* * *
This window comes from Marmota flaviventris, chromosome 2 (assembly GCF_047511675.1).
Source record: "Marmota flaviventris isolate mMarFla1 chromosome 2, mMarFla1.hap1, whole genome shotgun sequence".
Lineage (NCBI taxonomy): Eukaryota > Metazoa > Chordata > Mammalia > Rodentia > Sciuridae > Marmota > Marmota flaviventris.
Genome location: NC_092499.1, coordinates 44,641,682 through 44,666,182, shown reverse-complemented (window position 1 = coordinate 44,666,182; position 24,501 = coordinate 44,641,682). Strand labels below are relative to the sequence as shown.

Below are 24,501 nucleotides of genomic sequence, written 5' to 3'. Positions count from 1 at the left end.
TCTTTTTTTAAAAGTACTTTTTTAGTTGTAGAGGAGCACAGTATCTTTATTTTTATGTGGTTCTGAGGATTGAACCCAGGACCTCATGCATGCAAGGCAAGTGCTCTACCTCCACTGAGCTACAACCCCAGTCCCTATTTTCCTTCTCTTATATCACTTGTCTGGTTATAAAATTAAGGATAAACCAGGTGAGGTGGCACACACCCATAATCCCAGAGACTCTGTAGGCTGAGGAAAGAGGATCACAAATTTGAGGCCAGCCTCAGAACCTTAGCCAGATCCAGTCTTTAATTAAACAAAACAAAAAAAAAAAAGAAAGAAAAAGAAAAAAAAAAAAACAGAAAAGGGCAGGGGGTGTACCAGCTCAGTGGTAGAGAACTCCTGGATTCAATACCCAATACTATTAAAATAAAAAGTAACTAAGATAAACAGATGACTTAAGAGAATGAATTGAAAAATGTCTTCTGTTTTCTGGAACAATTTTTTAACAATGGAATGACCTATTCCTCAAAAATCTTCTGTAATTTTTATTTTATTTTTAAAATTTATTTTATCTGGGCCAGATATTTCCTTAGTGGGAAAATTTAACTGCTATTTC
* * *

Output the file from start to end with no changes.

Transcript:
This window comes from Marmota flaviventris, chromosome 2 (assembly GCF_047511675.1).
Source record: "Marmota flaviventris isolate mMarFla1 chromosome 2, mMarFla1.hap1, whole genome shotgun sequence".
Lineage (NCBI taxonomy): Eukaryota > Metazoa > Chordata > Mammalia > Rodentia > Sciuridae > Marmota > Marmota flaviventris.
Genome location: NC_092499.1, coordinates 44,641,682 through 44,666,182, shown reverse-complemented (window position 1 = coordinate 44,666,182; position 24,501 = coordinate 44,641,682). Strand labels below are relative to the sequence as shown.

Below are 24,501 nucleotides of genomic sequence, written 5' to 3'. Positions count from 1 at the left end.
TCTTTTTTTAAAAGTACTTTTTTAGTTGTAGAGGAGCACAGTATCTTTATTTTTATGTGGTTCTGAGGATTGAACCCAGGACCTCATGCATGCAAGGCAAGTGCTCTACCTCCACTGAGCTACAACCCCAGTCCCTATTTTCCTTCTCTTATATCACTTGTCTGGTTATAAAATTAAGGATAAACCAGGTGAGGTGGCACACACCCATAATCCCAGAGACTCTGTAGGCTGAGGAAAGAGGATCACAAATTTGAGGCCAGCCTCAGAACCTTAGCCAGATCCAGTCTTTAATTAAACAAAACAAAAAAAAAAAAGAAAGAAAAAGAAAAAAAAAAAAACAGAAAAGGGCAGGGGGTGTACCAGCTCAGTGGTAGAGAACTCCTGGATTCAATACCCAATACTATTAAAATAAAAAGTAACTAAGATAAACAGATGACTTAAGAGAATGAATTGAAAAATGTCTTCTGTTTTCTGGAACAATTTTTTAACAATGGAATGACCTATTCCTCAAAAATCTTCTGTAATTTTTATTTTATTTTTAAAATTTATTTTATCTGGGCCAGATATTTCCTTAGTGGGAAAATTTAACTGCTATTTC